Cobbett, S. (2007). Playing at the boundaries: Combining music therapy with other creative therapies in individual work with children with emotional and behavioural difficulties. British Journal of Music Therapy, 21(1), 3-11. Yang, Y.H. (2016). Parents and Young Children with Disabilities: The Effects of a Home-Based Music Therapy Program on Parent-Child Interactions. Journal of music therapy, 53(1), 27-54. The AGO’s modern collection encompasses European and American art from 1900 to the 1960s. Forming the backbone of this collection are key gifts made by Sam and Ayala Zacks, the British sculptor Henry Moore, Angelicka and David Littlefield, and the AGO’s pioneering Women’s Committee. Potvin, N. (2015). The role of music therapy and ritual drama in transformation during imminent death. Music Therapy Perspectives, 33(1), 53-62. McClean, S., Bunt, L., & Daykin, N. (2012). The healing and spiritual properties of music therapy at a cancer care center. Journal of Alternative and Complementary Medicine, 18(4), 402-407. Provincetown Art Association and Museum: The Permanent Collection. Essays by Tony Vevers and Kathryn Smith. Provincetown, MA: Provincetown Art Association and Museum, 1999. Vogel, Carol. True to his Abstraction.” The New York Times (January 22, 2012): 1, 23. Fig. 7b. Portraits of martyrs, north wall of Chapel LVI (opposite entrance), Monastery of Apa Apollo at Bawit, 6th-7th century, wall painting. J. Clédat, Le monastère et la nécropole de Baouît” (Cairo, 1999), 166, fig. 145. John Walker (b. 1939) is British born American abstract painter whose work is inspired in part by observation of the landscape and sea. He has had numerous exhibitions both domestically and abroad. Walker studied at Birmingham College of Art, The British school in Rome, and the Académie de la Grande Chaumière, Paris. John Walker was a Gregory Fellow at Leeds University. He was awarded a Harkness Fellowship to the United States (1969-70) and a Guggenheim Fellowship in 1981. He has been artist-in-residence at Oxford University (1977-78), and at Monash University, Melbourne (1980). In the 1980’s he was Dean of Victoria College of Art in Melbourne, Australia. He is professor Emeritus of Art and former head of the graduate program in painting at Boston University School of Visual Arts, where he taught from 1993 to 2015. Butler, Barbara. Modern Classicism. Exh. cat. New York: David Herbert Gallery, 1960. Music touches every human being from infancy to adulthood. The power of musical sound can be the vehicle for expression of a wide variety of human emotions. And not only does music move us emotionally, it activates our intellect.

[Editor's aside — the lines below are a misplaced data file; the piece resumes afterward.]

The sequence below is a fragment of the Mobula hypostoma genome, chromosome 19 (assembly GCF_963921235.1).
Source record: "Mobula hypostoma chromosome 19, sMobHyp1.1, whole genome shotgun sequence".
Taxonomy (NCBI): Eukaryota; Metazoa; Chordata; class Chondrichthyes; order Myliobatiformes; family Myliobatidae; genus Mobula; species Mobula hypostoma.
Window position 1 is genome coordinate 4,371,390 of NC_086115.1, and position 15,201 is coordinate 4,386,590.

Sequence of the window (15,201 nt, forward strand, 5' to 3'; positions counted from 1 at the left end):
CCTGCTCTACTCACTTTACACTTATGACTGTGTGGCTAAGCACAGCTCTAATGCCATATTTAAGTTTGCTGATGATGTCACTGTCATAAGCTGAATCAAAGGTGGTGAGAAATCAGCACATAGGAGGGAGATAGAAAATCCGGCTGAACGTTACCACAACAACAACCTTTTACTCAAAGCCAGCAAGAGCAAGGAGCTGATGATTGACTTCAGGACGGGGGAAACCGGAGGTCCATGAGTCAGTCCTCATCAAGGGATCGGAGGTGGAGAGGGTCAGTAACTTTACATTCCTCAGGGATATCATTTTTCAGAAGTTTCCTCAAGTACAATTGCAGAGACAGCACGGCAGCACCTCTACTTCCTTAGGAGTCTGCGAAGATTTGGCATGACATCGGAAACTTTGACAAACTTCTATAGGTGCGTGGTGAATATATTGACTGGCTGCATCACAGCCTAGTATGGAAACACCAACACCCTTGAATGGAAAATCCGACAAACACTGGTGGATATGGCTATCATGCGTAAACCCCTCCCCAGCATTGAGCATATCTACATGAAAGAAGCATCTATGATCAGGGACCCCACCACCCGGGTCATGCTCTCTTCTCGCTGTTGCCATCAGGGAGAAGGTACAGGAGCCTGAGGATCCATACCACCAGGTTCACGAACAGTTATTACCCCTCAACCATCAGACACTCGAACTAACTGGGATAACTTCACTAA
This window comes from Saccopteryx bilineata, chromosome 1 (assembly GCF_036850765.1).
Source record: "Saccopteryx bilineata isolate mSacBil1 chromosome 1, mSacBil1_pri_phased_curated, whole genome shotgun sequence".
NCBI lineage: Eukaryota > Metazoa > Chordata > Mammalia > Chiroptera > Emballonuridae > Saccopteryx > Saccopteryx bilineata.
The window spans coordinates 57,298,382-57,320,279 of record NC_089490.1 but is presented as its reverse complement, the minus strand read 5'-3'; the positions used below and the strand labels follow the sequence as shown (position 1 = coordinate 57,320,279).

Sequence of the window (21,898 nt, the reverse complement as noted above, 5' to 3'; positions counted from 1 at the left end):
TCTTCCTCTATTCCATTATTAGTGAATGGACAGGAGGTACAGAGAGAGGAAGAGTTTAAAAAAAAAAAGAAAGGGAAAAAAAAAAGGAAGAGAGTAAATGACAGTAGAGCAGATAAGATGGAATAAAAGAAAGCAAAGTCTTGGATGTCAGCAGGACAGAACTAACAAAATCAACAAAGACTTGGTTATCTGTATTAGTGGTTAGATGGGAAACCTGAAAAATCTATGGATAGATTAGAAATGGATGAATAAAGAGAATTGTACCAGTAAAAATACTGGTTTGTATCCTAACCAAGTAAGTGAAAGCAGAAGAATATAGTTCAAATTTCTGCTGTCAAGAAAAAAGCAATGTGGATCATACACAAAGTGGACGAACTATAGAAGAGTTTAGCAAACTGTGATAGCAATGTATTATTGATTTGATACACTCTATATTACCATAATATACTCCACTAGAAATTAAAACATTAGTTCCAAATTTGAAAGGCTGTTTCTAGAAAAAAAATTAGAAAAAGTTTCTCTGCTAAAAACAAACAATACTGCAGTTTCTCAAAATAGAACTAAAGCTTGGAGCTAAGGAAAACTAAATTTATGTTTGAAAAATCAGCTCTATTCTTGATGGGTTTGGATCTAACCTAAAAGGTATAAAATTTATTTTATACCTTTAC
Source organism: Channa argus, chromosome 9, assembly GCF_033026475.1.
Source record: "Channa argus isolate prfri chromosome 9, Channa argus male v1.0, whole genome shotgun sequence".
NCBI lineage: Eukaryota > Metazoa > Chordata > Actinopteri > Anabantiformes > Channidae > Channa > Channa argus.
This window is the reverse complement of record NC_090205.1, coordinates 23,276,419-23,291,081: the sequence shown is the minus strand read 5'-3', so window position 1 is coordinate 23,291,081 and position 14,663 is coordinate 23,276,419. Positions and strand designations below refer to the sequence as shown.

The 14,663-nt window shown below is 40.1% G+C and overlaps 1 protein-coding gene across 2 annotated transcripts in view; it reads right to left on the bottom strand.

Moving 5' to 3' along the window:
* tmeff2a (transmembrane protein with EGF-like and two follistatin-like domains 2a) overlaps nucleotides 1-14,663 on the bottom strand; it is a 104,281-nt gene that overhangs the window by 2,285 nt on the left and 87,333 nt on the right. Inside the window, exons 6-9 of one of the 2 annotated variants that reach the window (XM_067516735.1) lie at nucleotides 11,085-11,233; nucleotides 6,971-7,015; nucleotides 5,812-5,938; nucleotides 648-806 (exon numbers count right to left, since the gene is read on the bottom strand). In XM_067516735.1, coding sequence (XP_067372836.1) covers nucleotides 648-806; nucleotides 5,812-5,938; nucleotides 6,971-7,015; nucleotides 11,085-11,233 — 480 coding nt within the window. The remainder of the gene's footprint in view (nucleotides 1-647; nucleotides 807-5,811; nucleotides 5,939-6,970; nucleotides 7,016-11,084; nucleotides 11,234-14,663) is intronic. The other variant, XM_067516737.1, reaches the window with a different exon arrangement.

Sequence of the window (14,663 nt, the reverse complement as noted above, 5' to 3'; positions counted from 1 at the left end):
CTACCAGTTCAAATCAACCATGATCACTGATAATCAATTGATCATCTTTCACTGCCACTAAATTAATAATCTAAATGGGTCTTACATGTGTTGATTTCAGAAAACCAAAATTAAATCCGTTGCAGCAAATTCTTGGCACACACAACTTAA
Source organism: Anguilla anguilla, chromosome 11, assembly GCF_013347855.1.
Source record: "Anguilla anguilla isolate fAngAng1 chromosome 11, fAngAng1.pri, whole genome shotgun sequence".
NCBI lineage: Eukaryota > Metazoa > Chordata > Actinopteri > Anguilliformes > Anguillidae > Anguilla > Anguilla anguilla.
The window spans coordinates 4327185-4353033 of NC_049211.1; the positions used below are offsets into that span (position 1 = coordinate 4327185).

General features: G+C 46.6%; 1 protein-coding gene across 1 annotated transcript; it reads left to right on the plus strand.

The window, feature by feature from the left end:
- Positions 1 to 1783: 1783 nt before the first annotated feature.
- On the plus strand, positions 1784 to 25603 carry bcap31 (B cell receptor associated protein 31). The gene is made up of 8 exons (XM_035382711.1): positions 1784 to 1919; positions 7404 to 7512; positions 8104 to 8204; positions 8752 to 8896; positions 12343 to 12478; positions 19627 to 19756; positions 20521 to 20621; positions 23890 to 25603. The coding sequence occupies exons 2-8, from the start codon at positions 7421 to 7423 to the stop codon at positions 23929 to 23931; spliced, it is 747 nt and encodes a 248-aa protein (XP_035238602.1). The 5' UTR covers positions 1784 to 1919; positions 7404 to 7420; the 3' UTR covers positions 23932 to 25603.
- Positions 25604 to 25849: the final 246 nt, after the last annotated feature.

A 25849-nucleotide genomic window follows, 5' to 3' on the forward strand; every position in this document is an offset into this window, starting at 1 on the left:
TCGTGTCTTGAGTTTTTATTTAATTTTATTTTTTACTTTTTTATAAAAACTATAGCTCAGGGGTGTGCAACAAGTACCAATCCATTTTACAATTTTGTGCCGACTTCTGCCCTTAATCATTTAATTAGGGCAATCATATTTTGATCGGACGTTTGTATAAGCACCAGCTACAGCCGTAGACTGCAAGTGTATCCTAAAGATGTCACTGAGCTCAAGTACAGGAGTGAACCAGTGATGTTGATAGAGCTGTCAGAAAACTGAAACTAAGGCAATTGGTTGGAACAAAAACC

The first art schools were mentioned by Plato in 400 B.C. Art was taught in Europe through the Method system for centuries. Artists, like most guilds, took on apprentices who learned their trade. During the Renaissance, more formal training took place in art studios. Design was emphasized more than the fine arts, so schools of design were founded throughout Europe during the 18th century. In modern times, art education takes place across the generations in community-based institutions and organizations like museums, local arts agencies, recreation centers, places of worship, social service agencies, prisons, and schools. Chromolithography was invented by the poster artist Jules Cheret, automatic drawing was developed by surrealist painters, as was Frottage and Decalcomania. Gesturalist painters invented Action Painting. Pop artists introduced “Benday dots”, and silkscreen printing into fine art. Other movements and schools of modern art which introduced new painting techniques, included: Neo-Impressionism, the Macchiaioli, Synthetism, Cloisonnism, Gesturalism, Tachisme, Kinetic Art, Neo-Dada and Op-Art. The Atmosphere of ‘64. Exh. cat. Philadelphia: Institute of Contemporary Art, University of Pennsylvania, 1964. Pavlicevic, M. (2002). Fragile Rhythms and Uncertain Listenings: Perspectives from Music Therapy with South African Children. In J. Sutton (Ed.), Music, Music Therapy, and Trauma(pp. 97-118). London: Jessica Kingsley. Tucek, G., Heine, A., & Vogl, J. (2016). Neuroscientific and neuroanthropological perspectives in music therapy research and practice with patients in the field of neurorehabilitation. Nordic Journal of Music Therapy, 25(1), 77-78. Number 30 is housed in the Metropolitan Museum of Art in New York. Bradt, J. (2012). Randomized controlled trials in music therapy: Guidelines for design and implementation. Journal of Music Therapy, 49(2), 120-149. Nugent, N. (2003). Processes in group music therapy: Reducing agitation in individuals with Alzheimer’s disease and related disorders. The New Zealand Journal of Music Therapy, 60-81. A Forest of Signs: Art in the Crisis of Representation, Museum of Contemporary Art, Los Angeles, September 4-November 17, 1989; Whitney Museum of American Art, New York (organizer), December 15, 1989-January 12, 1990. Gallery Heinzel continues its 30th birthday year with an exhibition featuring the colourful work of Pam Carter. In the decade following 1940 Hofmann’s art has been completely abstract, his landmark painting; ‘Spring’ was completed in 1941. It was created by pouring and dribbling paint directly over the canvas. Critics considered the work to be influenced by the ‘Drip’ technique of the abstract expressionist Jackson Pollock. His second drip painting ‘The Wind’ was completed in 1941.